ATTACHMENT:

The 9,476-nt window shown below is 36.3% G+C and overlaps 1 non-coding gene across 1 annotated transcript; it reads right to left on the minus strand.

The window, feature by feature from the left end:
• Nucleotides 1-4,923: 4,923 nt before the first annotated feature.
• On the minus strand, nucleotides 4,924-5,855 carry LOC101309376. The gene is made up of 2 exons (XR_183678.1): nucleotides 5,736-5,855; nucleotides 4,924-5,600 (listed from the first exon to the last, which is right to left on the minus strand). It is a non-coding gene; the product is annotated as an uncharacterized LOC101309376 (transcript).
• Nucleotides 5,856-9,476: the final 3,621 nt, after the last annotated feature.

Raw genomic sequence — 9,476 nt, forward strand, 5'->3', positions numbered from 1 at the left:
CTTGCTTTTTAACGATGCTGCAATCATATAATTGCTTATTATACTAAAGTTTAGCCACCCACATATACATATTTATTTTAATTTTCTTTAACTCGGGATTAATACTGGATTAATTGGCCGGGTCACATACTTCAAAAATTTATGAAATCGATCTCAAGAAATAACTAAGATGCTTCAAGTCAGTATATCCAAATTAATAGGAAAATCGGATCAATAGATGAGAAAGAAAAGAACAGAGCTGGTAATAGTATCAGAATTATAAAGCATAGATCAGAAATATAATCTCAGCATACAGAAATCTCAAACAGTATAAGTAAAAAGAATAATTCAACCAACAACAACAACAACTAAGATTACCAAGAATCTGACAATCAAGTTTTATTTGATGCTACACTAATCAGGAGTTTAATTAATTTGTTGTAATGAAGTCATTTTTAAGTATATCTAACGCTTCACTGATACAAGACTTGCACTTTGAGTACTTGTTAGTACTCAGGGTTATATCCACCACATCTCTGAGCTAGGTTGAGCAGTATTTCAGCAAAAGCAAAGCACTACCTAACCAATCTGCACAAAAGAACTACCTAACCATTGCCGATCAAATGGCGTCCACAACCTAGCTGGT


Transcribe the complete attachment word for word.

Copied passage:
The 9,476-nt window shown below is 36.3% G+C and overlaps 1 non-coding gene across 1 annotated transcript; it reads right to left on the minus strand.

The window, feature by feature from the left end:
• Nucleotides 1-4,923: 4,923 nt before the first annotated feature.
• On the minus strand, nucleotides 4,924-5,855 carry LOC101309376. The gene is made up of 2 exons (XR_183678.1): nucleotides 5,736-5,855; nucleotides 4,924-5,600 (listed from the first exon to the last, which is right to left on the minus strand). It is a non-coding gene; the product is annotated as an uncharacterized LOC101309376 (transcript).
• Nucleotides 5,856-9,476: the final 3,621 nt, after the last annotated feature.

Raw genomic sequence — 9,476 nt, forward strand, 5'->3', positions numbered from 1 at the left:
CTTGCTTTTTAACGATGCTGCAATCATATAATTGCTTATTATACTAAAGTTTAGCCACCCACATATACATATTTATTTTAATTTTCTTTAACTCGGGATTAATACTGGATTAATTGGCCGGGTCACATACTTCAAAAATTTATGAAATCGATCTCAAGAAATAACTAAGATGCTTCAAGTCAGTATATCCAAATTAATAGGAAAATCGGATCAATAGATGAGAAAGAAAAGAACAGAGCTGGTAATAGTATCAGAATTATAAAGCATAGATCAGAAATATAATCTCAGCATACAGAAATCTCAAACAGTATAAGTAAAAAGAATAATTCAACCAACAACAACAACAACTAAGATTACCAAGAATCTGACAATCAAGTTTTATTTGATGCTACACTAATCAGGAGTTTAATTAATTTGTTGTAATGAAGTCATTTTTAAGTATATCTAACGCTTCACTGATACAAGACTTGCACTTTGAGTACTTGTTAGTACTCAGGGTTATATCCACCACATCTCTGAGCTAGGTTGAGCAGTATTTCAGCAAAAGCAAAGCACTACCTAACCAATCTGCACAAAAGAACTACCTAACCATTGCCGATCAAATGGCGTCCACAACCTAGCTGGT